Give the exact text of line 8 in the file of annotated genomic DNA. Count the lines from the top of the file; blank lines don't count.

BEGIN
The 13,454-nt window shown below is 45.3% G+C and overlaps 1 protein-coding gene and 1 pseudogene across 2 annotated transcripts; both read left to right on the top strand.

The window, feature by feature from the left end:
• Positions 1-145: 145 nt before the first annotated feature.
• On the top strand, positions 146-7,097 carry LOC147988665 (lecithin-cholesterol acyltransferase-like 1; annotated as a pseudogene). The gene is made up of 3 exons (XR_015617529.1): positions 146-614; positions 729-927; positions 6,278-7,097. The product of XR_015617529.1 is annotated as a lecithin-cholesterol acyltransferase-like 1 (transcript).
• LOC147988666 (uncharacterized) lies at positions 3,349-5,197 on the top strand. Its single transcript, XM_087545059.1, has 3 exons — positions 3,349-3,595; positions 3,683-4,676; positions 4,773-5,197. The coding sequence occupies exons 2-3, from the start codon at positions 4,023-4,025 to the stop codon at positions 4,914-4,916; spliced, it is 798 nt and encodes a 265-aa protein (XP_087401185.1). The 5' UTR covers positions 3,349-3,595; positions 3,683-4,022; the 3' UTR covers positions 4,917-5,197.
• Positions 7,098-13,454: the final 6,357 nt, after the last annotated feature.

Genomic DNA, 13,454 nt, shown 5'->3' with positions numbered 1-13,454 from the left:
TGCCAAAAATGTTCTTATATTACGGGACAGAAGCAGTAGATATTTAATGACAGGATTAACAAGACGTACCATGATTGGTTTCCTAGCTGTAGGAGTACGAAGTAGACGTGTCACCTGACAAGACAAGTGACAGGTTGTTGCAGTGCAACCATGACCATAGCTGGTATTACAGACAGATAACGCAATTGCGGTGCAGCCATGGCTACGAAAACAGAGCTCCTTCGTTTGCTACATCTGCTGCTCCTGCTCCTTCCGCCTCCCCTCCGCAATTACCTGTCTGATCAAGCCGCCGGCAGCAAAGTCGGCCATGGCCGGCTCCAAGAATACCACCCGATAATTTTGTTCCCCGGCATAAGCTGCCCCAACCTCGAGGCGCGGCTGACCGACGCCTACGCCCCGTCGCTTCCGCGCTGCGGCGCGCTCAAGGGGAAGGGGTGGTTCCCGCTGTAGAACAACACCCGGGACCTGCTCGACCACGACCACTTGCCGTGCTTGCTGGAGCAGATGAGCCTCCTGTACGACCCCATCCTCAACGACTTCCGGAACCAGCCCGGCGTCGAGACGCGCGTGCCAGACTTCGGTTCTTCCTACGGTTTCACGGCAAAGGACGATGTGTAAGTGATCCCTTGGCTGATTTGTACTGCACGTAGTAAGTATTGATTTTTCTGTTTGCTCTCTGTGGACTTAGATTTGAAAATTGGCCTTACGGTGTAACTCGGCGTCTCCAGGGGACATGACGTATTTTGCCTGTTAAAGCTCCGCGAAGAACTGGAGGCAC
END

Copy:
TGCCAAAAATGTTCTTATATTACGGGACAGAAGCAGTAGATATTTAATGACAGGATTAACAAGACGTACCATGATTGGTTTCCTAGCTGTAGGAGTACGAAGTAGACGTGTCACCTGACAAGACAAGTGACAGGTTGTTGCAGTGCAACCATGACCATAGCTGGTATTACAGACAGATAACGCAATTGCGGTGCAGCCATGGCTACGAAAACAGAGCTCCTTCGTTTGCTACATCTGCTGCTCCTGCTCCTTCCGCCTCCCCTCCGCAATTACCTGTCTGATCAAGCCGCCGGCAGCAAAGTCGGCCATGGCCGGCTCCAAGAATACCACCCGATAATTTTGTTCCCCGGCATAAGCTGCCCCAACCTCGAGGCGCGGCTGACCGACGCCTACGCCCCGTCGCTTCCGCGCTGCGGCGCGCTCAAGGGGAAGGGGTGGTTCCCGCTGTAGAACAACACCCGGGACCTGCTCGACCACGACCACTTGCCGTGCTTGCTGGAGCAGATGAGCCTCCTGTACGACCCCATCCTCAACGACTTCCGGAACCAGCCCGGCGTCGAGACGCGCGTGCCAGACTTCGGTTCTTCCTACGGTTTCACGGCAAAGGACGATGTGTAAGTGATCCCTTGGCTGATTTGTACTGCACGTAGTAAGTATTGATTTTTCTGTTTGCTCTCTGTGGACTTAGATTTGAAAATTGGCCTTACGGTGTAACTCGGCGTCTCCAGGGGACATGACGTATTTTGCCTGTTAAAGCTCCGCGAAGAACTGGAGGCAC